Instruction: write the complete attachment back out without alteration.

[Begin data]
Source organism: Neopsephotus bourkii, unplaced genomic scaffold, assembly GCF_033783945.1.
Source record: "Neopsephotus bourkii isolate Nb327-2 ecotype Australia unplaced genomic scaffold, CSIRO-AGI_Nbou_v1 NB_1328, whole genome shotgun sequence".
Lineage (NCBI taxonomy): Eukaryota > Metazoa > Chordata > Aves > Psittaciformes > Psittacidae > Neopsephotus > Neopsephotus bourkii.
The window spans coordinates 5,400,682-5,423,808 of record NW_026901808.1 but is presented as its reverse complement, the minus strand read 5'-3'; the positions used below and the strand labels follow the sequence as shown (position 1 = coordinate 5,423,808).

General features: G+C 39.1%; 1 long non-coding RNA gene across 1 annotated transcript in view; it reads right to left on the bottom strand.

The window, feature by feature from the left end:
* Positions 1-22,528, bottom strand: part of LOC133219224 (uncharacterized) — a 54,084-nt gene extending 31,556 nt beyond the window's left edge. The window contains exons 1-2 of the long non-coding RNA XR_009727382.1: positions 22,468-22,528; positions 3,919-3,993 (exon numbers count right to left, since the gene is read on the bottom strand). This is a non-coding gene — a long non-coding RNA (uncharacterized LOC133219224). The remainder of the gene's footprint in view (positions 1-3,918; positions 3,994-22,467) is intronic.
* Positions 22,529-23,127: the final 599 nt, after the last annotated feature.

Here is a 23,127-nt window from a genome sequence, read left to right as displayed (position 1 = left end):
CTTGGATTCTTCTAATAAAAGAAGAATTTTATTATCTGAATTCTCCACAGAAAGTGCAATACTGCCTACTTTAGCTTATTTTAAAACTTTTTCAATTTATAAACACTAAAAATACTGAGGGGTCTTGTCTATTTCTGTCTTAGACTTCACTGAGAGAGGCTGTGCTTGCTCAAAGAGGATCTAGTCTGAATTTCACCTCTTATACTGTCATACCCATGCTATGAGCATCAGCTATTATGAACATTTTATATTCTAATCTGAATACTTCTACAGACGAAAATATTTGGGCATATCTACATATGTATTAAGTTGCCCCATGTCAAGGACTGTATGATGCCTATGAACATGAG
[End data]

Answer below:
Source organism: Neopsephotus bourkii, unplaced genomic scaffold, assembly GCF_033783945.1.
Source record: "Neopsephotus bourkii isolate Nb327-2 ecotype Australia unplaced genomic scaffold, CSIRO-AGI_Nbou_v1 NB_1328, whole genome shotgun sequence".
Lineage (NCBI taxonomy): Eukaryota > Metazoa > Chordata > Aves > Psittaciformes > Psittacidae > Neopsephotus > Neopsephotus bourkii.
The window spans coordinates 5,400,682-5,423,808 of record NW_026901808.1 but is presented as its reverse complement, the minus strand read 5'-3'; the positions used below and the strand labels follow the sequence as shown (position 1 = coordinate 5,423,808).

General features: G+C 39.1%; 1 long non-coding RNA gene across 1 annotated transcript in view; it reads right to left on the bottom strand.

The window, feature by feature from the left end:
* Positions 1-22,528, bottom strand: part of LOC133219224 (uncharacterized) — a 54,084-nt gene extending 31,556 nt beyond the window's left edge. The window contains exons 1-2 of the long non-coding RNA XR_009727382.1: positions 22,468-22,528; positions 3,919-3,993 (exon numbers count right to left, since the gene is read on the bottom strand). This is a non-coding gene — a long non-coding RNA (uncharacterized LOC133219224). The remainder of the gene's footprint in view (positions 1-3,918; positions 3,994-22,467) is intronic.
* Positions 22,529-23,127: the final 599 nt, after the last annotated feature.

Here is a 23,127-nt window from a genome sequence, read left to right as displayed (position 1 = left end):
CTTGGATTCTTCTAATAAAAGAAGAATTTTATTATCTGAATTCTCCACAGAAAGTGCAATACTGCCTACTTTAGCTTATTTTAAAACTTTTTCAATTTATAAACACTAAAAATACTGAGGGGTCTTGTCTATTTCTGTCTTAGACTTCACTGAGAGAGGCTGTGCTTGCTCAAAGAGGATCTAGTCTGAATTTCACCTCTTATACTGTCATACCCATGCTATGAGCATCAGCTATTATGAACATTTTATATTCTAATCTGAATACTTCTACAGACGAAAATATTTGGGCATATCTACATATGTATTAAGTTGCCCCATGTCAAGGACTGTATGATGCCTATGAACATGAG